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up by the neck till they be dead, John Bunyan, the object of their envy, would be still alive and well. I know not whether there be such a thing as a woman breathing under the face of heaven, but by their apparel, their children, or by common fame, except my wife. And in this I admire the wisdom of God, that he made me shy of women, from my first conversion until now. Those know and can also bear me witness, with whom I have been most intimately concerned, that it is a rare thing to see me carry it pleasant towards a woman. The common salutation of women I abhor. It is odious to me in whomsoever I see it. Their company alone I cannot away with. I seldom so much as touch a woman's hand. for I think these things not so becoming me. When I have seen good men salute those women that they have visited, or that have visited them, I have at times made my objection against it; and when they have answered, that it was but a piece of civility, I have told them it is not a comely sight. Some, indeed, have urged the holy kiss. But then I have asked why they made baulks? Why they did salute the most handsome, and let the ill-favoured go? Thus, how laudable soever such things may have been in the eyes of others, they have been unseemly in my sight.

Bunyan is said to have written books equal

to the number of his years; viz. sixty; but as many of them are on similar subjects, they are consequently very much alike. The Pilgrim's Progress, (his master-piece) which contains a considerably accurate specimen of Calvinistic divinity, is an allegory carried on with much ingenuity; the characters are well drawn and well supported. There are also, in spite of his vulgarity, frequent symptoms of poetical talent, far from despicable. The talents, as well as the character of Bunyan, have encountered much ridicule; but if we consider the circumstances of his birth and education, together with the times in which he lived, that ridicule will probably be found without a solid foundation. His " Pilgrim's Progress," and his "Holy War," are too well known to require a specimen.


SIR WILLIAM TEMPLE, an eminent statesman and writer, sprang from a younger branch of the same stock with sir Richard Temple, lord viscount and baron Cobham, who traced his genealogy as far back as Leoric, or Leofric, earl of Chester, in the time of Ethelbald, anno 710. He was born in London, 1628; had his school-education at Pensehurst, in Kent, and at Bishop Stortford in Hertfordshire; and at the age of seventeen entered Emanuel College, Cambridge, under the learned Dr. Cudworth, then fellow of that college.

After spending about two years at the university, he commenced his travels; and in 1648, set out for France, where he continued two years, when he proceeded to Holland, Flanders, and Germany; and during his tour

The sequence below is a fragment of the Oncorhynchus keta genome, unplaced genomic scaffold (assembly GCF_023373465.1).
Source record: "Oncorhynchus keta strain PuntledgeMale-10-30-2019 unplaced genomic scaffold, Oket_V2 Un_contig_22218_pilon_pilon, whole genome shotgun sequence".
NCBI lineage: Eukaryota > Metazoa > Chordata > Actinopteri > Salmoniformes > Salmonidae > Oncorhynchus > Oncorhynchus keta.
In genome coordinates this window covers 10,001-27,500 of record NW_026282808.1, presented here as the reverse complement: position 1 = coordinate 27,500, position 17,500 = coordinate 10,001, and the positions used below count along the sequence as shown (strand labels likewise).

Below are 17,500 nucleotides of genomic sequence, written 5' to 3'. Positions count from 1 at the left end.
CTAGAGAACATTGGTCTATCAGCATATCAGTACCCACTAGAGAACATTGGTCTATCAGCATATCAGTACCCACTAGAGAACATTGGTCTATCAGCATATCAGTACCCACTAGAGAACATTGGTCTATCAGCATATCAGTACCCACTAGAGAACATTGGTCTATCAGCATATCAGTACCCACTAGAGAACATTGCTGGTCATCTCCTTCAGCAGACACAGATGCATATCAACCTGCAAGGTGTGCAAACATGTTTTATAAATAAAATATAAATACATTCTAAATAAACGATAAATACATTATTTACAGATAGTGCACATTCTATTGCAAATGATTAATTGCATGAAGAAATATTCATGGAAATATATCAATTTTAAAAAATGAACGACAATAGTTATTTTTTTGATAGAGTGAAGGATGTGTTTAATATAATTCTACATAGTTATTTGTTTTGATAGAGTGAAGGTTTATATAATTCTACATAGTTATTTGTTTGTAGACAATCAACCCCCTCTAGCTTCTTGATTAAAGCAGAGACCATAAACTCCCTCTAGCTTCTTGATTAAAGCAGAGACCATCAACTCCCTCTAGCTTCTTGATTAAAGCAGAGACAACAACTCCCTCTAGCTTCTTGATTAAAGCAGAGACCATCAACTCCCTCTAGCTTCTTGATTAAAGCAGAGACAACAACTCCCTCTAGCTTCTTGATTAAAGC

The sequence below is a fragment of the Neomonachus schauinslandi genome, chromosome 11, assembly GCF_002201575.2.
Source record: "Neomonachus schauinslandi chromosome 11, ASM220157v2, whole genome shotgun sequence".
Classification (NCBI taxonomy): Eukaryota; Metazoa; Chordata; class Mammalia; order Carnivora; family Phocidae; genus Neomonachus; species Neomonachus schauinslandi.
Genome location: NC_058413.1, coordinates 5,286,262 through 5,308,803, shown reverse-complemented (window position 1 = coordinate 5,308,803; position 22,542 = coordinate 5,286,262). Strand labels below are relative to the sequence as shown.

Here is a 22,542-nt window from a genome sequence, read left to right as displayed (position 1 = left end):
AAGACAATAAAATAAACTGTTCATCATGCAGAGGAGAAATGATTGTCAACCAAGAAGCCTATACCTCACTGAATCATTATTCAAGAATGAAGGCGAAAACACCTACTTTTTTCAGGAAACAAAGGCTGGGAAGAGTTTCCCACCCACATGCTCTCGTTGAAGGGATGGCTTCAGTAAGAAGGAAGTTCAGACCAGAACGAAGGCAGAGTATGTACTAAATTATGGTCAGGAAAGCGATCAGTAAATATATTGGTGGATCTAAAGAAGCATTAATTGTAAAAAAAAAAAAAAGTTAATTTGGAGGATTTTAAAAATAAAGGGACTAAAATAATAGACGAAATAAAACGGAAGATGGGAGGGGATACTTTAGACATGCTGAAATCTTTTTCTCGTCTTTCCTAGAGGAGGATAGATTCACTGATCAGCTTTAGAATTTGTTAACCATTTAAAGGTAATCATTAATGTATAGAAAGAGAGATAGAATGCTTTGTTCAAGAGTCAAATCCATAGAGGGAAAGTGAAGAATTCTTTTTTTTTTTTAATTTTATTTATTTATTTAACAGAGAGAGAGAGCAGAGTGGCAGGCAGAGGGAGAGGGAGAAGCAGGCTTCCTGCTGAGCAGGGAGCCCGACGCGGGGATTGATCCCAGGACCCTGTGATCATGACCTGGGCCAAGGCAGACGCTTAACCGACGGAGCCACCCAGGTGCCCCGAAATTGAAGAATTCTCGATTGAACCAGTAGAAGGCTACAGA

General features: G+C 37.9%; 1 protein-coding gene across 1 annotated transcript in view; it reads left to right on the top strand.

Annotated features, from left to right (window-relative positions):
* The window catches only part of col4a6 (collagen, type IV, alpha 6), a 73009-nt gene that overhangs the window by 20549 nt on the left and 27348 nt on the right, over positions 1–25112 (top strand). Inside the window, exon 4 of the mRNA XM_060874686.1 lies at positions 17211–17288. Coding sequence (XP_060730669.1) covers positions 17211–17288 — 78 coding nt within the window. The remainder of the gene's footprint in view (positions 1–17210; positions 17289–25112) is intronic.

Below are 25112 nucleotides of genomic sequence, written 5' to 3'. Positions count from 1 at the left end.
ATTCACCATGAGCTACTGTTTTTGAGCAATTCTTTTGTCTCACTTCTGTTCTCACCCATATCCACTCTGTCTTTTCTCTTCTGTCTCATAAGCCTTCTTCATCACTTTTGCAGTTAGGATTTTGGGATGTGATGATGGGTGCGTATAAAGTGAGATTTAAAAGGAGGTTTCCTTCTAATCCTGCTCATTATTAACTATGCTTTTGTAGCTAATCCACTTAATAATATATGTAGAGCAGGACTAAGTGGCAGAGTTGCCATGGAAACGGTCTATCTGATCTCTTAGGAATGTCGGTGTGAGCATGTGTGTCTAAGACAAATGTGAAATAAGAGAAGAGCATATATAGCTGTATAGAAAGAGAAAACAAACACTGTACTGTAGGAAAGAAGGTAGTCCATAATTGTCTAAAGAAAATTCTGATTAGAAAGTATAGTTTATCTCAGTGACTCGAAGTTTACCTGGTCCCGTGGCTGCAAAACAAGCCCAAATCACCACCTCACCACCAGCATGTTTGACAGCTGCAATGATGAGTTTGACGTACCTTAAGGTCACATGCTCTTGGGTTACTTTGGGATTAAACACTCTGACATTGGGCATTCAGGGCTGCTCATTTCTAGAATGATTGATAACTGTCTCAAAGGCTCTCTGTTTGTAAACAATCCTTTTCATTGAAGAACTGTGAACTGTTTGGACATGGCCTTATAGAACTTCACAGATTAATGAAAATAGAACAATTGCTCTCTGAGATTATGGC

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became a complete master of the French and Spanish languages. Returning in 1654, he married and lived in privacy during the protectorate, under which government he rejected all solicitations to accept of employment, but at the restoration, in 1660, he was chosen member of the convention in Ireland, and distinguished himself by his spirited opposition to the poll-tax,

He was afterwards sent by Charles II. on a commission to the bishop of Munster, which he executed with such satisfaction to the king, that he sent him a commission to take the character of resident at Brussels, with a patent for a baronet.. Making an excursion to Holland, he visited, at the Hague, De Wit, which was the foundation of their future intimacy. On the breaking out of a war between France and Spain, Brussels being in danger he returned privately to England, called on De Wit again in his way, and now, pursuant to his instructions, proposed those overtures which produced the triple alliance; and on bis return from the English court, January 16, 1668, invested with the character of ambassador extraordinary and plenipotentiary to Holland, the treaty was concluded. His subse

quent public employments were numerous; but as they are known from general history, it were needless to mention them here. I shall therefore simply observe, that after refusing the office of secretary of state, he accepted a place at the council board; but discovering eventually that Charles determined to govern without his parliament, he quitted the court in disgust, and retired to his house at Sheen, near Richmond, in Surry, whence he sent by his son a message to his majesty, stating, that "he would pass the rest of his life as good a subject as any in his kingdoms, but would never more meddle with public affairs."

From this period, he lived so retired a life, that the transactions which brought about the revolution, were unknown to him. After the abdication of James,' the prince of Orange also pressed him to become secretary of state, but did not prevail. He died in 1698, at a small seat called Moor-park, near Farnham in Surry, where his heart was buried in a silver box, under a sun-dial in the garden, agreeably to the tenor of his will.

His works are well known, and have been often published, both separately and collectively. I select the following specimen.


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